21 Nov 2006

Wind turbines fatal to birds

There are many reasons to reject the building of wind farms anywhere in Britain. A search of the internet provides ample evidence of the environmental destruction of large areas of the countryside through the installation of turbines and infrastructure. Trees and hedges cut down, roads, pylons and electrical wires installed. However, one of our major concerns is the mounting evidence that wind farms are causing the deaths worldwide of tens of thousands of bats and birds, including many endangered species. A wind farm in Germany is being shut down because of the deaths, in particular of red kites.
15 Nov 2006

Wind farm company refutes bird danger claims

The recent deaths of nine vultures in the Torremiro park near Morella is at the centre of a storm of controversy. Members of the ‘Eolicas-No’ collective stated that the birds were “sliced to death” by the blades of the giant wind collectors that can reach speeds of up to 290km an hour. However, a representative from the Renomar company that runs the installations, stated that the reason the birds died was that they had consumed the carcasses of other animals that had been dead for a considerable time.
10 Nov 2006

Biggest wind power project is blown off course as residents fight back

Martin Bellis dries himself off with his towel and gives a wry smile when asked if he is not just another Nimby objector looking after his own patch of beach against the potential encroachment of a wind farm near Faversham, Kent. “No, I’m really not. I am a supporter of clean energy and really care for the environment,” he said. “I just happen to think wind is a bit of a white elephant because it’s so inefficient and I cannot understand why anyone would choose one of the best bird sanctuaries in Europe as a site.”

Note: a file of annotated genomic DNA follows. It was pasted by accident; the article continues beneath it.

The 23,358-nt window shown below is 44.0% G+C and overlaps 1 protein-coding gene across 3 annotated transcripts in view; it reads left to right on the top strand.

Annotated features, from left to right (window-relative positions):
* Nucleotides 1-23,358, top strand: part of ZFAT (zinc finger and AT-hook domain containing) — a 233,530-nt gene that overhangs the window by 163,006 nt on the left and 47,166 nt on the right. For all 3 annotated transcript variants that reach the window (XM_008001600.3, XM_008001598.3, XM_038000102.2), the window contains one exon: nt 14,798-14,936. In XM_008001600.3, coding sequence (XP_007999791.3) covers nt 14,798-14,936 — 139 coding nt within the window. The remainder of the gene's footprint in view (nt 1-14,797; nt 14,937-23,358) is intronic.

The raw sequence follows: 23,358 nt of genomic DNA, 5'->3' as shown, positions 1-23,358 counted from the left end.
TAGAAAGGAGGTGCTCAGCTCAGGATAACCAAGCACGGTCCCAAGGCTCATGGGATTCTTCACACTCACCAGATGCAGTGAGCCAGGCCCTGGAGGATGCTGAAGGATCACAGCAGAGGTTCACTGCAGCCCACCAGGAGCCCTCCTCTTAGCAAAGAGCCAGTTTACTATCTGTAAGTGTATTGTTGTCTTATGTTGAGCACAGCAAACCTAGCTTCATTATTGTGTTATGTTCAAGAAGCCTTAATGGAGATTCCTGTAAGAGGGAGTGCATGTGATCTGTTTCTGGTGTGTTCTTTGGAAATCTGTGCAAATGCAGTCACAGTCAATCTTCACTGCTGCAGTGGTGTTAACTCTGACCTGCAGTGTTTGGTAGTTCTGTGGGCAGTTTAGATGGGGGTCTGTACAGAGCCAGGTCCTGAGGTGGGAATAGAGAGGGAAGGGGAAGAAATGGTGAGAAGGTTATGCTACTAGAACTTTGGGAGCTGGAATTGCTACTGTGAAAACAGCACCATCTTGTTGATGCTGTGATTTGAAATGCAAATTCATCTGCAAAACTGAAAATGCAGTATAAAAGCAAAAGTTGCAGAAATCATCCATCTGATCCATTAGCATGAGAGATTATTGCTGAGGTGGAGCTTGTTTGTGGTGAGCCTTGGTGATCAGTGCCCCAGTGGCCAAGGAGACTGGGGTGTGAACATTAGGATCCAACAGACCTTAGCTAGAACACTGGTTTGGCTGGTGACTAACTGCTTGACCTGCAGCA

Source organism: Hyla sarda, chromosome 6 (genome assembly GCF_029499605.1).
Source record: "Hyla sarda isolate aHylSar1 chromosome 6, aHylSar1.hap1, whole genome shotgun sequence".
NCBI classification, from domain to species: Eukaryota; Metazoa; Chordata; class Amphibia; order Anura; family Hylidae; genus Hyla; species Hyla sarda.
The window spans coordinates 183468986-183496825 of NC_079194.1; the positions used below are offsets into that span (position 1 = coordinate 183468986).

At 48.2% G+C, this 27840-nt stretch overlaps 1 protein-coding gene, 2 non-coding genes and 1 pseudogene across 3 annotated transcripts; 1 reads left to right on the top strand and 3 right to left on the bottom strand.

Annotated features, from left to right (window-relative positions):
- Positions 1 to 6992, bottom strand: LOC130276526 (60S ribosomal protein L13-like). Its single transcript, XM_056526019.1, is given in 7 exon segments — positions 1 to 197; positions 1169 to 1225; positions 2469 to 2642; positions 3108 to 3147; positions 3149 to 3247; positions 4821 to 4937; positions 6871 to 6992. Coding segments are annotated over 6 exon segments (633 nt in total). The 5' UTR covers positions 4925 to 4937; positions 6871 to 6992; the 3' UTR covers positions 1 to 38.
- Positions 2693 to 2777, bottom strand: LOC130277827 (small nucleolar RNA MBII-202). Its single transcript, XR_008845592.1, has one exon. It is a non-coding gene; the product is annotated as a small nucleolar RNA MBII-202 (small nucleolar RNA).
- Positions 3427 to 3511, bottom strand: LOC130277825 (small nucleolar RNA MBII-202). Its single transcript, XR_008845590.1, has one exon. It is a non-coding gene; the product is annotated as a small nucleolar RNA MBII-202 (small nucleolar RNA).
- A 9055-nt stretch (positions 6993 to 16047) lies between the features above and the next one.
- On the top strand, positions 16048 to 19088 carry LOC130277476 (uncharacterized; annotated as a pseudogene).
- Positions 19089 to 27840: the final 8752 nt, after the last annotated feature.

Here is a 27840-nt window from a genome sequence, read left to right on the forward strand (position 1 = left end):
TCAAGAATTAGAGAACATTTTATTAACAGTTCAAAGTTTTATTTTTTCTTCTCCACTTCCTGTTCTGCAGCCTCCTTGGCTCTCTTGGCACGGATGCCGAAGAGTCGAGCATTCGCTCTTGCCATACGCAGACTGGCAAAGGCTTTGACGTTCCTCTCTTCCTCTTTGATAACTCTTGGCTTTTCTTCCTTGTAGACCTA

23 Oct 2006

Wind farm legal challenge fails

A bid by a farmer and environmental campaigner to block plans for a wind farm on marshland in Kent has failed. Philip Merricks made the legal challenge arguing that the danger of birds flying into turbine blades had not been taken properly into account. The wind farm site at Walland Marsh is close to a protection area for birds. But Deputy High Court Judge Hamilton said the Secretary of State for Trade and Industry, Alistair Darling, had been entitled to approve the scheme. The judge said the plans had correctly applied EU habitat regulations and had also correctly assessed the risk to bird life.
16 Oct 2006

High Court approves Kent wind farm despite fears for birds

The High Court today cleared the way for a controversial wind farm which opponents say will present a hazard to birds, especially swans. Farmer and award-winning environmental campaigner Philip Merricks attempted to block plans to construct the 26-turbine wind farm at Little Cheyne Court, Walland Marsh, Kent. The site is close to a special protection area for birds. Mr Merricks challenged last October’s decision by the Secretary of State for Trade and Industry, Alistair Darling, to approve the scheme. He argued there had been a failure to take proper account of the danger of birds flying into turbine blades. Today Deputy High Court Judge Hamilton rejected the argument and ruled Mr Darling had been entitled on the evidence before him to give his approval.
16 Oct 2006

RSPB map fails to put wind up Viking Energy

THE ROYAL Society for the Protection of Birds (RSPB) in Scotland has published a map indicating that nearly all of Shetland is too sensitive to build wind farms. The society hopes the map, which was presented to the British Wind Energy Association on Tuesday, will reduce the conflict between wind farms and birds of high conservation concern by urging developers to avoid the most important sites.
13 Oct 2006

Windfarm site is for the birds, says SSE

The presence of golden eagles and red kites in a Perthshire glen has convinced an energy company to pull the plug on plans for a windfarm. Scottish and Southern Energy (SSE) said last night it has axed plans for 20 wind turbines in Glen Tarken, near Comrie, after analysing bird data gathered there over the past few years. The surveys showed the site’s northern area was used by golden eagles and the southern area by red kites - both rare species. After consulting with local RSPB officers, SSE concluded the 30MW windfarm could pose a risk to the birds.
4 Oct 2006

https://www.windaction.org/posts?location=Europe&p=11&topic=Impact+on+Birds